A nation’s national security policy (NSP) is a national vade mecum or ‘grand national strategy’ which helps draft various sectoral strategies or policies which lead to operational strategies and action plans. Americans and the British call it ‘national security strategy’ and ‘grand national strategy’ respectively.
Leaving nomenclature aside, its nature remains the same – to lay out a national vision in pursuit of national interests in line with national values. National traditions and historical practices influence, to a considerable degree, a national security strategy. A nation, for instance, that sets great store by liberal internationalism would be comfortable with a strategy of multilateral security alliances to achieve its security objectives compared to a nation that is used to unilateralism.
In simpler terms, an NSP is a set of broad guidelines that creates strategies, binding different elements of national power potential in a long list of doable plans. It, therefore, is a vehicle that imparts traction as well as coherence to an overarching national policy which leads to another set of policies – defence, economic, foreign, information and internal security policies. The terms ‘national strategy’ and NSP are sometimes used interchangeably. In the US, it – referred to as ‘national security strategy – is prepared annually at the National Security Council under the White House. Its purpose is to promote a common understanding between Congress and the executive branch, thereby legitimising the requests for resources, besides communicating the executive’s strategic vision to foreign constituencies and allies.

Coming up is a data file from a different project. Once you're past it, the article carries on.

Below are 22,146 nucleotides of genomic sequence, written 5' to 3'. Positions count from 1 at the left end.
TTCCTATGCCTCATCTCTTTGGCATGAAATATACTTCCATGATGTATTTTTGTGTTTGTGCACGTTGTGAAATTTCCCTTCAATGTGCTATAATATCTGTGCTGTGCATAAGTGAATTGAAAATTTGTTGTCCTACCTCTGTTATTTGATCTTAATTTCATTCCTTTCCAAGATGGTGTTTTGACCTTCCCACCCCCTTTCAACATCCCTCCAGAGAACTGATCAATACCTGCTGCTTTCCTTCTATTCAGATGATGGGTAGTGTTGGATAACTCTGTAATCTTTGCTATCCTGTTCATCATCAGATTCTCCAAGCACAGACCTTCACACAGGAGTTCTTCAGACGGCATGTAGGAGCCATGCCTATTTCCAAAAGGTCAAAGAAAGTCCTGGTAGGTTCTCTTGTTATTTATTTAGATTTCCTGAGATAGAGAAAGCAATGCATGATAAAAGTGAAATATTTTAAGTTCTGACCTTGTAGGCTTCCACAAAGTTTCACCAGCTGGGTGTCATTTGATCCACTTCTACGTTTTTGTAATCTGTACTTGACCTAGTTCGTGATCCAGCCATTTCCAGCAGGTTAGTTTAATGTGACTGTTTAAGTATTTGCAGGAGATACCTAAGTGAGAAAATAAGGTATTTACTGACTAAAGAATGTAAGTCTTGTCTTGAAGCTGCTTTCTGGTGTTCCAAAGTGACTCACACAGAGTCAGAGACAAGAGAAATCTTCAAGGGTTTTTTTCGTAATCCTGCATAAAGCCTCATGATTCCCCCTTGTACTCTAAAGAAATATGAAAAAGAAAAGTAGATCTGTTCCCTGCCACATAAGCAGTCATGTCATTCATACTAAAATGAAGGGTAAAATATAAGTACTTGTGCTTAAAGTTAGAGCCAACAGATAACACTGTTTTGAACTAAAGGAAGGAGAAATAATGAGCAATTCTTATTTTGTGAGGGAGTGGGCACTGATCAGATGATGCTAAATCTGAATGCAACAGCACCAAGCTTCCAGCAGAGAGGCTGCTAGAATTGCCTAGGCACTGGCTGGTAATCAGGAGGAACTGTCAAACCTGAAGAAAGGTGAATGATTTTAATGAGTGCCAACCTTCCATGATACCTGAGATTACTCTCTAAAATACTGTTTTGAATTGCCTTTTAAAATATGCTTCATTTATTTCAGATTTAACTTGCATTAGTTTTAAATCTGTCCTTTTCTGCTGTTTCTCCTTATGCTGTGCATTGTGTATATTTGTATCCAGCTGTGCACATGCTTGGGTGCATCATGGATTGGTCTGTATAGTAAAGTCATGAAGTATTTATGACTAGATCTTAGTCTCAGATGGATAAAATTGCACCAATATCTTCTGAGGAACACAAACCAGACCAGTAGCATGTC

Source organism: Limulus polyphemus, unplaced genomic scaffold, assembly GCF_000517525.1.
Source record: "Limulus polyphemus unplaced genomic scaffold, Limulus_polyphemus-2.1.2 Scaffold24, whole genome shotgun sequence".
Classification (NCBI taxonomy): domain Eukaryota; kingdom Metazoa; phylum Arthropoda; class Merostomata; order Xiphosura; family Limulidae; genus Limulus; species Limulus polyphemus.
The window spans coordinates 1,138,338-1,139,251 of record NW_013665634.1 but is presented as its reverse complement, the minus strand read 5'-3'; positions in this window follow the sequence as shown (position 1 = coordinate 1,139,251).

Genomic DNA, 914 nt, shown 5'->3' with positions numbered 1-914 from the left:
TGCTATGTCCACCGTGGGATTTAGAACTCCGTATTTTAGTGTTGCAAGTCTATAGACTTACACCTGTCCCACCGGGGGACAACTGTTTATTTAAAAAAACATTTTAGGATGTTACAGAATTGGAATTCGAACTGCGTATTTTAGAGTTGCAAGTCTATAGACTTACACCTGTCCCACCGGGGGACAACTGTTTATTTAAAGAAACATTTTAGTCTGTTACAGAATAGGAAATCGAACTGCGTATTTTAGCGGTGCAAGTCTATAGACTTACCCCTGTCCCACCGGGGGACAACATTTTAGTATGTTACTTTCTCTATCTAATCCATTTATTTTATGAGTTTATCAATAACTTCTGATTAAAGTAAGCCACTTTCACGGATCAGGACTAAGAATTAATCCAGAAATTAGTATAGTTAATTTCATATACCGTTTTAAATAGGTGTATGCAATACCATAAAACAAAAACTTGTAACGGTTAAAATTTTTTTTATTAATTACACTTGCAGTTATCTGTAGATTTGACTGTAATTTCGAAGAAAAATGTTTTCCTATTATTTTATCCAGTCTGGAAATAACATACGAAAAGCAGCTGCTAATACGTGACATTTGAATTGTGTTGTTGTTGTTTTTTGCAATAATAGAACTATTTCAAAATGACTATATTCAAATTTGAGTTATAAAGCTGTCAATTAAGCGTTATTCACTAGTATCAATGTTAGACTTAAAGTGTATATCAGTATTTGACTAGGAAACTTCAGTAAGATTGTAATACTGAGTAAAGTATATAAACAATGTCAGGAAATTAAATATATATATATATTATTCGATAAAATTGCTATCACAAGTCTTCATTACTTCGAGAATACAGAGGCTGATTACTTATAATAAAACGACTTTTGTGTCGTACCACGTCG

American presidents have been successfully laying out their grand strategic vision through their annual National Security Strategy documents. Obama famously made a transition towards human security by prioritising the economy, non-proliferation, and climate threats in the national security document of 2010. In the 2015 strategy document, under the weight of neo-con oppositionists, he had to modify his priorities to accommodate increased competitiveness vis a vis global challengers to US supremacy, through a rule-based international order under the US leadership.